British singer Adam Bainbridge doubles down on his many '80s influences (disco, '80s boogie and R&B, house music, go-go) while still making them sound refreshed.
On its second album, the New York instrumental collective touches nerves with delicate force. Bing & Ruth's music lulls you with meditative passages, then adorns them with gut-wrenching melodies.
The Montreal band recorded its new album within earshot of a since-closed discotheque, and it shows. No One Is Lost prioritizes lightness and bittersweet uplift over the devastation of past records.
Meatbodies' Chad Ubovich has learned to put his personal spin on the surf-strum mutant beach party championed by California psychedelic rock bands like Thee Oh Sees, Wand and Bleached.
Ford's second solo album comes marinated in the soul tradition inherent to its Memphis birthplace, and seasoned liberally by the influence of her backing band, Al Green's Hi Rhythm Section.
In this week's podcast of Weekends on All Things Considered, Ben Affleck talks about the movie Gone Girl, Gustavo Dudamel scores films, and evidence suggests that dolphins may not be so great.
In Sunday's presidential election, incumbent Dilma Rousseff and right-of-center candidate Aecio Neves came out on top. Marina Silva, the environmentalist Socialist candidate, trailed far behind.
Marlon James' latest novel, A Brief History of Seven Killings, is not brief, and it contains many more than seven deaths. It's a portrait of Jamaica in the '70s, when gang warfare and reggae reigned.
Dolphins are often considered the geniuses of the ocean. But some researchers have begun to challenge that notion, saying many mammals have similar skills and dolphins might not be that special.
A federal investigation into the Alaska National Guard details shocking abuses, and now the state's governor is on the defense about what he knew and when just weeks before election day.
NPR's Arun Rath talks with Yuval Ben-Itzhak of AVG about the vulnerabilities of the voice-activated personal assistants — like Apple's Siri — on smart phones and the possibility of voice hacking.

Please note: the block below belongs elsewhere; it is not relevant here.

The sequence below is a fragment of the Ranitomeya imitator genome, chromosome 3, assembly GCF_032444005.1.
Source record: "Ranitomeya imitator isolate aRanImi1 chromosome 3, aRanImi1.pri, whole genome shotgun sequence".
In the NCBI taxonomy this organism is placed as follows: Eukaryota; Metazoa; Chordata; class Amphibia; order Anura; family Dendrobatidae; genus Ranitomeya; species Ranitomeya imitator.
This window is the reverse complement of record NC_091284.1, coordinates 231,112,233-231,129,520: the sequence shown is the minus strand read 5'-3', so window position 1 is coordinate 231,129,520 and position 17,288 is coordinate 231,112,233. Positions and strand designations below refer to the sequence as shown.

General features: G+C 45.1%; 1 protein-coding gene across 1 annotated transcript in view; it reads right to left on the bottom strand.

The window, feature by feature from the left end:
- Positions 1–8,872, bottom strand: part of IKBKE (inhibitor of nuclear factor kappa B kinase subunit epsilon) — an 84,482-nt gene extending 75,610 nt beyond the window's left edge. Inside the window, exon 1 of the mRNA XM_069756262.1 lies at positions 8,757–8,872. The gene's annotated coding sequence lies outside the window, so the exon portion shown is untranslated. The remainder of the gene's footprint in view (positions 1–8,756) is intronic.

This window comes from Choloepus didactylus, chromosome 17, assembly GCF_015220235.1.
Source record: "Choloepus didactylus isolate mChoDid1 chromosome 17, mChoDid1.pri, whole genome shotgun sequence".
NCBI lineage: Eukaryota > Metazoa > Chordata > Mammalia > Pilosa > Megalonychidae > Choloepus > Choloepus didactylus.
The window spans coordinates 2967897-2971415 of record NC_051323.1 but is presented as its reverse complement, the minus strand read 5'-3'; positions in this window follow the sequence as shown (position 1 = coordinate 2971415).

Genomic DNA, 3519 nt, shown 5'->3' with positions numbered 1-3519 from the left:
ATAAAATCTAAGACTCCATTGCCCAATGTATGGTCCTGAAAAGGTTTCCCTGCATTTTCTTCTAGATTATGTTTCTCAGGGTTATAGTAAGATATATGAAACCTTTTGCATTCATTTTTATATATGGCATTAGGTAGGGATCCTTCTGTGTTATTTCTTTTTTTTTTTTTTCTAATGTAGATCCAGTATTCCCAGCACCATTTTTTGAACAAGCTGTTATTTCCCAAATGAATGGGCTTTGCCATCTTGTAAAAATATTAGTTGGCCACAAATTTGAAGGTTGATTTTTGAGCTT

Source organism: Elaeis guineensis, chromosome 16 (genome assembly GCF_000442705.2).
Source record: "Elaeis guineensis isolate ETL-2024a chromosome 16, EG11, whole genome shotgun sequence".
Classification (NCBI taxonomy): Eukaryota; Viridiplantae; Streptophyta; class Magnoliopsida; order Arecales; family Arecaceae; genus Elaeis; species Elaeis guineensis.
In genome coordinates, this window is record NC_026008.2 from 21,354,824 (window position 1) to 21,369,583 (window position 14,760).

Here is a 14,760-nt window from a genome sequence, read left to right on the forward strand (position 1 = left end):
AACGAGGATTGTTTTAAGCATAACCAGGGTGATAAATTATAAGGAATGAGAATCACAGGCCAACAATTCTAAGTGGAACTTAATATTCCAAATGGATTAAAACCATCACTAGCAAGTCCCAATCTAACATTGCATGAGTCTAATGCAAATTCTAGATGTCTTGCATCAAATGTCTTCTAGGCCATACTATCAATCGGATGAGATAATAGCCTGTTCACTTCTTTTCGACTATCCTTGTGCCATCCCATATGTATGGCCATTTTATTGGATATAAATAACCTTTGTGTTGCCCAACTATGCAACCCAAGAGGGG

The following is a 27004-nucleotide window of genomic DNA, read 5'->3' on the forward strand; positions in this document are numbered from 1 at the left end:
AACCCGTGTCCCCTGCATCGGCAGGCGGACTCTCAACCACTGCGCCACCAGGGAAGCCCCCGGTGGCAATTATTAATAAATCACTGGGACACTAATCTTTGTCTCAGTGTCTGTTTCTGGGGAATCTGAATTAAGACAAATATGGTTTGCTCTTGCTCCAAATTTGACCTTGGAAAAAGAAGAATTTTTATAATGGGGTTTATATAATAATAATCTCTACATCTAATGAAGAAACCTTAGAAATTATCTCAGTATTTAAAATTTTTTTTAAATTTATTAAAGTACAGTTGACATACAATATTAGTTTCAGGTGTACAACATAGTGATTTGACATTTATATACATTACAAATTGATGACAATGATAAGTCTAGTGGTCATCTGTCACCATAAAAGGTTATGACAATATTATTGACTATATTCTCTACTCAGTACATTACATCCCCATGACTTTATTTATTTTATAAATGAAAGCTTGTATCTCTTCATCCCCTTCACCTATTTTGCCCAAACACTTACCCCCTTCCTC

NPR's Arun Rath talks with Kristine Herman about her role in Antioch College's controversial 1991 Sexual Consent Policy and her views on California's recent "affirmative consent" law.
Christine Fair, author of the book Fighting to the End: The Pakistan Army's Way of War, talks about why she believes the U.S. and Pakistan face a conflict of interest in fighting the Taliban.
Any devotee of TV crime dramas or police procedural shows hears the phrase regularly. But court decisions in recent years have chipped away at that principle.
A new film about the life of Latin American military leader Simón Bolivar features music by a first-time film score composer: Gustavo Dudamel.
A venture capital firm is trying to target entrepreneurs before they create startups, or even have a business idea. There's no crystal ball involved — just public data and predictive analytics.
"Justice for Mike Brown is justice for us all," the demonstrators sang, referring to the unarmed black teenager killed by a police officer.
On what could be a fateful day for the eight-day old civil disobedience movement, NPR's Anthony Kuhn brings us some of the sights.